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  • Print publication year: 2009
  • Online publication date: February 2011

8 - Phylogenetic tree construction



BASIC A phylogenetic tree is a construction which describes the ancestor–descendant relations of a set of entities. When the entities are, for example, languages, the tree describes how languages have evolved. Usually the leaves of the tree represent the present-day entities (no descendants yet) and the internal nodes represent common ancestors which existed in the past. Most phylogenetic trees have an implicit notion of evolution from ancestors to current-day entities.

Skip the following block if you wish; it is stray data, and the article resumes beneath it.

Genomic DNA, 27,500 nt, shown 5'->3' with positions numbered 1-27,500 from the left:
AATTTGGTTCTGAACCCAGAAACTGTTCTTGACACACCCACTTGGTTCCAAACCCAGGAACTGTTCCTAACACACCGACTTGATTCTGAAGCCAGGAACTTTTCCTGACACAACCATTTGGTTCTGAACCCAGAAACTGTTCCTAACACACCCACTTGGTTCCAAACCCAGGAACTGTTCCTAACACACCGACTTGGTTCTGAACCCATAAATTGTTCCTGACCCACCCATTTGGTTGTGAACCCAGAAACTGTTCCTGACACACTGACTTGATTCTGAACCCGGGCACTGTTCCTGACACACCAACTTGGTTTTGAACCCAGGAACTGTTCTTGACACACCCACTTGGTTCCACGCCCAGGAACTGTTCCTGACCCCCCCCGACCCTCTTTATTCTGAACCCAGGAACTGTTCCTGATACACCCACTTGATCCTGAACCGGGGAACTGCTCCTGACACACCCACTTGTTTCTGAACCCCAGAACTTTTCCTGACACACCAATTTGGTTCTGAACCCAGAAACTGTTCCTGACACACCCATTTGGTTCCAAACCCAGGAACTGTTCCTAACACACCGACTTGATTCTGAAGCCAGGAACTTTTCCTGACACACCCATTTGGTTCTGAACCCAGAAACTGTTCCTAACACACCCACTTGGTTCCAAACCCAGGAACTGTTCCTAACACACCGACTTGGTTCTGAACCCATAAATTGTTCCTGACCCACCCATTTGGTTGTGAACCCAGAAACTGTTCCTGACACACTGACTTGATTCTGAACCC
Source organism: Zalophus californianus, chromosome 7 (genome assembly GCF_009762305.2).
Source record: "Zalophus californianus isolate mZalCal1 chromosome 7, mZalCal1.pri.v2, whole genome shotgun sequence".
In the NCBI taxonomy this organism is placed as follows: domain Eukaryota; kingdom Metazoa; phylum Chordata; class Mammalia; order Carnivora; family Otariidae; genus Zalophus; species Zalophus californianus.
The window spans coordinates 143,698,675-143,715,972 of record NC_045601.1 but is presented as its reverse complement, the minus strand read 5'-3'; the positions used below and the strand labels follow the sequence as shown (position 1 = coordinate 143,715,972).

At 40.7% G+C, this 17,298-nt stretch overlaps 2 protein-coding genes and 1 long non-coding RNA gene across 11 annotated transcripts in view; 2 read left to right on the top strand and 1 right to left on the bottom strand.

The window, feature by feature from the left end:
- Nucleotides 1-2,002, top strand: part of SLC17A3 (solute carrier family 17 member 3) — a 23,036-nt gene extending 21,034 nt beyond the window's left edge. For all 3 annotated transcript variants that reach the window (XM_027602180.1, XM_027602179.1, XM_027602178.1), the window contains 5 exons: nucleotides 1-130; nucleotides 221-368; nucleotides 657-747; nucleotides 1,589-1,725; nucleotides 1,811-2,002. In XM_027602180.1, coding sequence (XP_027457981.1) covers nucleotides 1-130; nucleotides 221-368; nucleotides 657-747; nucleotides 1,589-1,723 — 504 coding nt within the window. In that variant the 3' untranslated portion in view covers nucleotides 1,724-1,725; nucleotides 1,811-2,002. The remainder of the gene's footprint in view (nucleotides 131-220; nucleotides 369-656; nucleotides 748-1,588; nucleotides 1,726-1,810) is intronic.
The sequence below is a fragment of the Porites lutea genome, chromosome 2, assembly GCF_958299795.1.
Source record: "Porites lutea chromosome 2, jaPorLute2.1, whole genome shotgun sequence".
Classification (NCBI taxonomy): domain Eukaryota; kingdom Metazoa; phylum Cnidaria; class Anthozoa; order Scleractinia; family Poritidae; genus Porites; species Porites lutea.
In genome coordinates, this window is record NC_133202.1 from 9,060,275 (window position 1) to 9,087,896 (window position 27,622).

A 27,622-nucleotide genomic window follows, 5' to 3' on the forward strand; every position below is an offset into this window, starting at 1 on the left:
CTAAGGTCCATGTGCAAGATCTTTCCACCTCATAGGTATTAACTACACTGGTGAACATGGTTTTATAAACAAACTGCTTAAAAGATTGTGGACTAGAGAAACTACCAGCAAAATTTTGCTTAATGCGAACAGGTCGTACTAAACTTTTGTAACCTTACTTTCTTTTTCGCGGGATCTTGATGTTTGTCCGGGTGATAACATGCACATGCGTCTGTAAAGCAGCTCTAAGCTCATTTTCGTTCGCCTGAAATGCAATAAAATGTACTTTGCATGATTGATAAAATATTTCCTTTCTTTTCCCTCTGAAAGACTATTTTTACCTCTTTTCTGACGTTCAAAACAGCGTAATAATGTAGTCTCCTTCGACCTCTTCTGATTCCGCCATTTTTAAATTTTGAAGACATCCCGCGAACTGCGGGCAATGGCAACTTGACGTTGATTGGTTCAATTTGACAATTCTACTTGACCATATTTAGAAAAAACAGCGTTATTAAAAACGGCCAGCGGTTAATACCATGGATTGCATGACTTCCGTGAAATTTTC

Phylogenetic tree construction is an important area of research in biology with applications also in linguistics, archeology, literature, mythology, history, software genealogy, etc.


Two of the most prominent examples are the tree of life and historical linguistics.

The tree of life

BACKGROUND Ancient origins A first classification scheme for animals was proposed by Aristotle, in his De Partibus Animalium around 350 BC. There he already distinguished and classified more than 500 different species in classes – with remarkable accuracy. Some of his insights were forgotten during the next 2000 years, for example that dolphins and whales are not fish since they have lungs and are viviparous.

A first classification of plants was given by Aristotle's disciple Theophrastus of Eresus in his work De Historia Plantarum about 320 BC. He classified plants as trees, bushes, shrubs etc., basing his classification on the form of growth. This method is not correct from a modern viewpoint.